As oil palm plantations continue to expand in Latin America, identifying critical transitions in land use, at which animal communities can be drastically altered, is crucial for conservation planning.
Rising global demand for energy products has made oil palm one of the biggest threats to biodiversity in Southeast Asia. Now it is rapidly growing in the Latin America, where Colombia is the largest oil palm producer in the Americas with nearly 500,000 ha. Although past conversion of natural biomes to oil palm in this country has not been as dramatic as in Southeast Asia, very little is known about biodiversity in oil palm dominated landscapes of Colombia. Therefore, the identification of possible threats to native fauna and development of management recommendations is limited, but urgently needed.
We used camera traps to detect mammals to investigate how much oil palm can be cultivated before triggering a drastic collapse in these species in the Colombian Llanos. With expansive transformed and semi-natural grasslands, this region has been targeted for large industrial cultivation of oil palm and other crops in the near future . The approach we used is known as threshold analysis and allows us to identify points of drastic change (“tipping points”) in the number of species, abundance, and distribution.
We found that as the proportion of oil palm increases, the number of mammal species decreases, but there was no evidence of a tipping point or threshold. In contrast, we found strong signs of drastic community changes (in abundance and distribution) when oil palm cover in the landscape reached 45-75%. More precisely, 10 out of 15 species showed drastic changes at different levels of oil palm cover, whereas five of them showed only gradual responses such as giant anteaters and deer.
The majority of recent oil palm expansion in Colombia has occurred predominantly in lands previously covered by pastures, especially in the Llanos. Furthermore, it is suggested that future oil palm expansion will not overlap significantly with the distribution of threatened species. However, our results suggest that even under these circumstances, there is still a maximum tolerance of mammals to oil palm plantations after which several species—even “common” and currently non-threatened species—are likely to decline abruptly. Usually common species are taken for granted, but from our results we conclude that depending on the configuration of the landscape, some apparently common species have specific levels of resilience.
Our data suggest that a plausibly sustainable oil palm landscape in this region should contain a maximum of 45-75% of oil palm to prevent drastic mammalian community changes. This starting point of the interval is a warning point at which monitoring and specific assessment of biodiversity should be conducted rigorously and different complementary management practices should be implemented to reduce these risks. However, landscapes should never exceed 75% of oil palm cover. In other words, a minimum of 25% of riparian forest is needed to aid conservation of mammal populations in the Llanos region of Colombia.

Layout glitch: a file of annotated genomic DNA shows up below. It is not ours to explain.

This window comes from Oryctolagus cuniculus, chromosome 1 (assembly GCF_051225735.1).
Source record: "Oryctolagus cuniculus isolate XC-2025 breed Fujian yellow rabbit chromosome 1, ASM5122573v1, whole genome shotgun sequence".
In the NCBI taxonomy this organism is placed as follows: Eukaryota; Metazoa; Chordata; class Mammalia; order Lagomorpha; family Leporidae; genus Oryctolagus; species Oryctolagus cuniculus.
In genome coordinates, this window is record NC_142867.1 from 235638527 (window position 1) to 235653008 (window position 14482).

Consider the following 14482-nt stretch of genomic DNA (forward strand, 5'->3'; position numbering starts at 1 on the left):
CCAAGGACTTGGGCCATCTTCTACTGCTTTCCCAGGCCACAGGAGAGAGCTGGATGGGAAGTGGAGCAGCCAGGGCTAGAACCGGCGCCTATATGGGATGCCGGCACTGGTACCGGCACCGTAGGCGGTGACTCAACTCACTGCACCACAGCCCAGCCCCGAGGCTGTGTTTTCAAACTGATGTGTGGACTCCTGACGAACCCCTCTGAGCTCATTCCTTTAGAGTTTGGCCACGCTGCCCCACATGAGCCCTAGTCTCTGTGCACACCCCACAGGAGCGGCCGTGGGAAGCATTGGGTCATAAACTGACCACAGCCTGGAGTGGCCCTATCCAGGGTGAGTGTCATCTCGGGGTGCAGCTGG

Interestingly, in landscapes with 75% oil palm there is an unexpected drastic increase in the number of foxes, which adds another challenge in terms of conservation, as hyper-abundance of medium size predators can have impacts on the rest of the trophic web.
Mammalian species play crucial roles in ecosystem dynamics. A reduction in the abundance or local extinction of these species would have consequences for forest dynamics due to ecological roles such as seed dispersal capacity and roles in trophic cascades. Moreover, some species are common prey items for larger carnivores in the region such as puma or ocelots. Our results reinforce the importance of restoring and increasing the area of riparian forests. This strategy is more important than solely maintaining current forest cover, or even relying solely on the identification of areas of high conservation value or critically threatened species in these landscapes. This is in part justified as most oil palm landscapes of Colombia have been historically heavily altered with different land uses and hunting (before and after oil palm cultivation), reducing the availability of these features.
Oil palm cultivation is a growing economic sector, but we identify limits to this expansion. Our findings provide guidance for the design of sustainable landscapes within production areas in Colombia to promote the conservation of terrestrial mammals. Implementing these guidelines and other management recommendations will help to minimize the impacts of oil palm on mammal diversity. Colombia has some unique aspects that can help the country become a world leader in sustainable palm oil production, while improving people´s livehoods.